Junior doctors march for pay restoration

by Jennifer Trueland

Stormont sees hundreds of disaffected doctors gather to seek fair remuneration

Location: Northern Ireland
Published: Friday 7 June 2024
ni strike crowd

Hundreds of junior doctors from across Northern Ireland gathered at Stormont on Thursday to demand full pay restoration.

The rally took place on the first day of their latest 48-hour strike which saw juniors walk out of hospitals and GP practices from 7am on 6 June to 7am on 8 June.

Fiona Griffin, chair of BMA Northern Ireland’s junior doctors committee, said urgent action was needed now, and she called on newly-appointed health minister Mike Nesbitt to listen and act.

With creatively designed placards and well-choreographed chants, the doctors marched from the gates of Stormont, where the Northern Ireland Assembly is sitting again after years of political stalemate.

Dr Griffin urged them to raise their voices so that the politicians could hear their demands and recognise the strength of feeling. MLAs from different parties addressed the rally and most pledged their support – but there was no sign of Mr Nesbitt, nor of any of his colleagues on the Northern Ireland Executive.

‘We’ve seen our pay eroded by more than 30 per cent; inflation has soared, but our pay has not kept up,’ said Dr Griffin.

‘Today’s rally is about showing those in power that we need urgent action now on our pay asks if they are serious about saving and futureproofing the health service as we know it. We are extremely disappointed that this latest 48-hour walkout could not be averted but there has still not been any progress in our pay negotiations.’


Not going anywhere

Vivek Trivedi, co-chair of the UK junior doctors committee, also joined the demonstration. To loud cheers from a crowd that included babies, children and dogs, he said: ‘We’re standing here at Stormont to tell the people in power that you will not go anywhere, you will be heard, and things must change.’

Demonstrators who spoke to The Doctor at the event expressed concern and outrage about their pay and conditions. Ciarán Mooney, an SHO at Belfast’s Royal Victoria Hospital, was particularly enraged about under-staffing, and its impact on patients. Why, he asked, did ministers care about safe staffing levels only on strike days, not every other day?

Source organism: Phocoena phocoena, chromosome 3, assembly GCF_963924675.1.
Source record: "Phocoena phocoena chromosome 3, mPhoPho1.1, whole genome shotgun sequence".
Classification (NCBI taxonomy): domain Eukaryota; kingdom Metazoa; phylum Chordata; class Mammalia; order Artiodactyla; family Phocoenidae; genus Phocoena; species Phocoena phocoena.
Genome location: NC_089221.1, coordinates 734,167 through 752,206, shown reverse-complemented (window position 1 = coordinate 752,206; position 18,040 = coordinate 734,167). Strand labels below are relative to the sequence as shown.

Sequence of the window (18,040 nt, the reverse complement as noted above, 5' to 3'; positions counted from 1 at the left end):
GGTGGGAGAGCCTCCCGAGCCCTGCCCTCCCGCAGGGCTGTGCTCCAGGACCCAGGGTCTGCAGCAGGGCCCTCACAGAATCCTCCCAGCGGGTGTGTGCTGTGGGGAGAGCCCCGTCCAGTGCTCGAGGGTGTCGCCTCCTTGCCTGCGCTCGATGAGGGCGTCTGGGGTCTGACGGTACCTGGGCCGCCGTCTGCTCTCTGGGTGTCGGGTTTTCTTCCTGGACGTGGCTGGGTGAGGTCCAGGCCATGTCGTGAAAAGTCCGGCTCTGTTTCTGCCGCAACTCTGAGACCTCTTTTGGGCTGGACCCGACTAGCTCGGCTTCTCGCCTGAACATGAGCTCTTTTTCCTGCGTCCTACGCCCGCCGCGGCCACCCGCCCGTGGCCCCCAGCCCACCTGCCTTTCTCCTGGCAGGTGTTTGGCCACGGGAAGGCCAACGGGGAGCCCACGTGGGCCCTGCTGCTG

Blánaid Canavan, a registrar in cardiology at Altnagelvin Hospital in Derry, graduated in medicine eight years ago and worked in Australia for five years. Although she had qualified as a specialist in Australia, she has to spend a further three years sitting UK exams before she can progress. This is obviously hitting her hard in the pocket. ‘I came back because I wanted to be nearer to my family,’ she says. ‘But I’m taking strike action because we’re not paid enough. I had £50 left in my bank balance before I got paid. I’m working long hours, 12 days in a row, but feel like I’m being paid for a nine-to-five, five days a week job.’

Rhys Kelly, a specialty trainee 4 in anaesthetics, also at Altnagelvin Hospital, said that hospitals were staffed on ‘goodwill’, but, with so many doctors leaving to work elsewhere, this was not sustainable. ‘A lot of people are going away,’ he says. ‘And who can blame them? From Altnagelvin it’s a short drive to Letterkenny [in the Republic of Ireland] where junior doctors can earn triple what they get here. Doctors are burning out – we need to attract more people to come back here, and that means better pay.’

jaq Michael MICHAEL: Friends in Australia

Jacqueline Michael, a senior house officer at Belfast’s Royal Victoria Hospital, studied medicine in Sheffield before being posted to Northern Ireland for her foundation jobs. Although she likes living and working here, she admits she is looking elsewhere. Carrying a placard that reads: ‘All work and no pay makes doctors fly away’, she added: ‘I have friends who have gone to Australia and their lives are so much better. They get paid more and the conditions are better.’

The Northern Ireland Department of Health warned patients that there would be disruption to services as a result of the strike, which runs until 7am on Saturday 8 June. A spokesman said that a backdated pay award would be paid to junior doctors this month, in line with pay review body (DDRB) recommendations.

The BMA says that junior doctor pay in Northern Ireland has eroded by 30 per cent since 2008, and that junior doctors were undervalued, overworked and lacking in training opportunities.


Further afield

oisin fearon

Oisín Fearon is considering his future – and chances are it won’t be in Northern Ireland. Having finished his foundation training, the Queen’s graduate is spending a year working as a locum – in part, because it has better pay and more flexibility than a training programme, but also because he needs the money.

‘Everyone at medical school accumulates debt,’ he says, adding grimly that he doesn’t dare look at the total outstanding. ‘It’s in the tens of thousands of pounds. So that comes out [of my salary] every month.’

His fiancée is in her second foundation year at the moment, and they are waiting until she finishes to decide their next move. ‘I can’t quite go to Australia yet and leave her here. But we’re getting married next year and we’re both going to locum and see how it goes. It will either be Australia or going into training here – I can’t say for definite, but I’m considering options abroad.’

Dr Fearon, who is 28, is earning more as a locum than he would in a training post and is trying to save up, both to get married and eventually to pay for a deposit on a house. He is aware that taking time out of training is potentially holding back his career – especially as he hopes to specialise in cardiology, which can be a long training programme.